Yes indeed everyone is having issues today with their software that does all the calculations and forecasting. Wade Miquelon, the former CFO missed on the numbers. From reading the Wall Street Journal it appears that price increases were one area that was not factored in properly with Medicare Part D. We already know that Walgreens has a stock buy back program to finance and perhaps the closure of the Flagstaff, Arizona warehouse was maybe a start of more cuts to come?
Walgreens Closing Distribution Center in Flagstaff Arizona - 345 Jobs Lost While Senator Durbin of Illinois States They Are Turning Their Backs On the US Should They Move Their Headquarters Outside the US
We all talk about complexities and have to rely on software to help us today by all means but it’s still what parameters are entered and what may be left out, under the direction of the CFO in this case. Investors seemed to feel that the finance and pharmacy units were not communicating in hind sight here. When companies get big and have a large number of subsidiaries, the harder it gets to keep your numbers straight. We are seeing this too with health insurance companies with some public flubs out there as well. BD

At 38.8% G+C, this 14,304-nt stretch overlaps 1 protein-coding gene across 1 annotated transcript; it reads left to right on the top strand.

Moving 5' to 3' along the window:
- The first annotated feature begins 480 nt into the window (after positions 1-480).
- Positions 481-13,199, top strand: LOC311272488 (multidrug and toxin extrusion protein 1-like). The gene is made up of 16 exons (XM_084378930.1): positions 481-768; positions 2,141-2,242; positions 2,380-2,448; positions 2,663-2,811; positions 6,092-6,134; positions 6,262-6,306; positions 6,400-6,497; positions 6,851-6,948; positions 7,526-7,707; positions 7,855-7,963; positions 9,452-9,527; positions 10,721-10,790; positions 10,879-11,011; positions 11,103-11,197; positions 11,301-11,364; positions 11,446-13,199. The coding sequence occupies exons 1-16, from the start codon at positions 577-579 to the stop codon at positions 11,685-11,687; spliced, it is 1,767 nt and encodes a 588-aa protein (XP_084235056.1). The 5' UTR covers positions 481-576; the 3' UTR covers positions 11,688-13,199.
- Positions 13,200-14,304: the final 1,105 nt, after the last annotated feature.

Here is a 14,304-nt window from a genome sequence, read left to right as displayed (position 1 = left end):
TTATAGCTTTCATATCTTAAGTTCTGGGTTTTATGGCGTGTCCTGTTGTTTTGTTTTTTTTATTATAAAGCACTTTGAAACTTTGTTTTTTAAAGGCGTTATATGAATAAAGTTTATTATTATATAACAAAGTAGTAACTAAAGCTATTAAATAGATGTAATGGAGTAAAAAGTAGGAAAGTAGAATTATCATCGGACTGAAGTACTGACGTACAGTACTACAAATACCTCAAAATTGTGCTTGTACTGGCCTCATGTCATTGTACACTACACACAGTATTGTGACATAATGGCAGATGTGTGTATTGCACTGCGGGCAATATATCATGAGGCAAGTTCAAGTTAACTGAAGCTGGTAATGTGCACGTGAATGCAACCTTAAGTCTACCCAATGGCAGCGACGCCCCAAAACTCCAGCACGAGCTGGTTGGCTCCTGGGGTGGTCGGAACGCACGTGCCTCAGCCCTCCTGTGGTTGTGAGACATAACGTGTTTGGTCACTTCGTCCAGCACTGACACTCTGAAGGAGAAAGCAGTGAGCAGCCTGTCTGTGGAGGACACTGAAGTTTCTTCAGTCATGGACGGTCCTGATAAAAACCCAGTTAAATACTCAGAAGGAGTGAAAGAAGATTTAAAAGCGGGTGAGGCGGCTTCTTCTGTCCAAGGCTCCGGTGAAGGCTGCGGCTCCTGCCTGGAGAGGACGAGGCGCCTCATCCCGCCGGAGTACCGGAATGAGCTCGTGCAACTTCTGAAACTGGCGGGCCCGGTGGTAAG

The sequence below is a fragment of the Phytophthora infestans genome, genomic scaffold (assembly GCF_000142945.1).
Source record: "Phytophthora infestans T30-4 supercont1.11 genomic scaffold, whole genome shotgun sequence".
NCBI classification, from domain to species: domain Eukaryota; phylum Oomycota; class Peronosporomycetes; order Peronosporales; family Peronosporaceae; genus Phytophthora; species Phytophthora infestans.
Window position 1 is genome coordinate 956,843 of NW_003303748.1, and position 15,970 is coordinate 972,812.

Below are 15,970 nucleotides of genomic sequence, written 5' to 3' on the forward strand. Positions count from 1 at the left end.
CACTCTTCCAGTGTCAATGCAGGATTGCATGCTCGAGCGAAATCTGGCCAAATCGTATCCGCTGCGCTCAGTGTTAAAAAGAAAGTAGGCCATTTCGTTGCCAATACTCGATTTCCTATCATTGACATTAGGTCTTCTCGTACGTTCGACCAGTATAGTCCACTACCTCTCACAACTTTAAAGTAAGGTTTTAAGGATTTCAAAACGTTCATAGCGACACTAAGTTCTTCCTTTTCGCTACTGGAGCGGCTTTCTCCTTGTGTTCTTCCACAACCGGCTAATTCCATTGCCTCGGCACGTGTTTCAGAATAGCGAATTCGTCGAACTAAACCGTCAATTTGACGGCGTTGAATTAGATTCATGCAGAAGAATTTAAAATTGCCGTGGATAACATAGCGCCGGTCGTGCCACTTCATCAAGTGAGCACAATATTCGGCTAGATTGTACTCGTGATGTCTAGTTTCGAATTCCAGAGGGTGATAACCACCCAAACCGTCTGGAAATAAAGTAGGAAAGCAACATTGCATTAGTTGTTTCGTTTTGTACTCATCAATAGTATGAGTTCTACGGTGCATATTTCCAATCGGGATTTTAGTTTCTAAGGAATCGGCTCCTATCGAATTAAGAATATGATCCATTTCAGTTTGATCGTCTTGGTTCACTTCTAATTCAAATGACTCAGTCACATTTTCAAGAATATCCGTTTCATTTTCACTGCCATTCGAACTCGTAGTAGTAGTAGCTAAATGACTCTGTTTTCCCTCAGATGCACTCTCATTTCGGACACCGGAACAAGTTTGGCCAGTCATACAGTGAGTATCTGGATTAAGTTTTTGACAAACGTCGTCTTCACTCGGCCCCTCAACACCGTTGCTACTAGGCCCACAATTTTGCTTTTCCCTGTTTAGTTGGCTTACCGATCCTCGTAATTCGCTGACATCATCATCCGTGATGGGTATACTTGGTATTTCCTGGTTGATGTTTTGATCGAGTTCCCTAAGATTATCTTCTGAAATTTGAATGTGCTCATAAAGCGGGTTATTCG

A billion-dollar forecasting error in Walgreen Co. WAG -0.03% 's Medicare-related business has cost the jobs of two top executives and alarmed big investors.
At an April board meeting, Chief Financial Officer Wade Miquelon forecast $8.5 billion in fiscal 2016 pharmacy-unit earnings, based partly on contracts to sell drugs under Medicare.
Last month, directors got a shock. Mr. Miquelon suddenly cut that forecast by $1.1 billion.
In early August, the CFO of the nation's largest drugstore chain was gone. Walgreen said several days earlier that its pharmacy chief, Kermit Crawford, would retire at year-end.
Behind the botched numbers and management shake-up are Walgreen's efforts to capture a larger role as a middleman dispensing prescription drugs under Medicare's Part D, which subsidizes costs for the elderly and disabled. The saga at Walgreen—which derives 25% to 30% of its prescriptions from Medicare Part D plans—shows the broader risks for those operating in the Medicare ecosystem.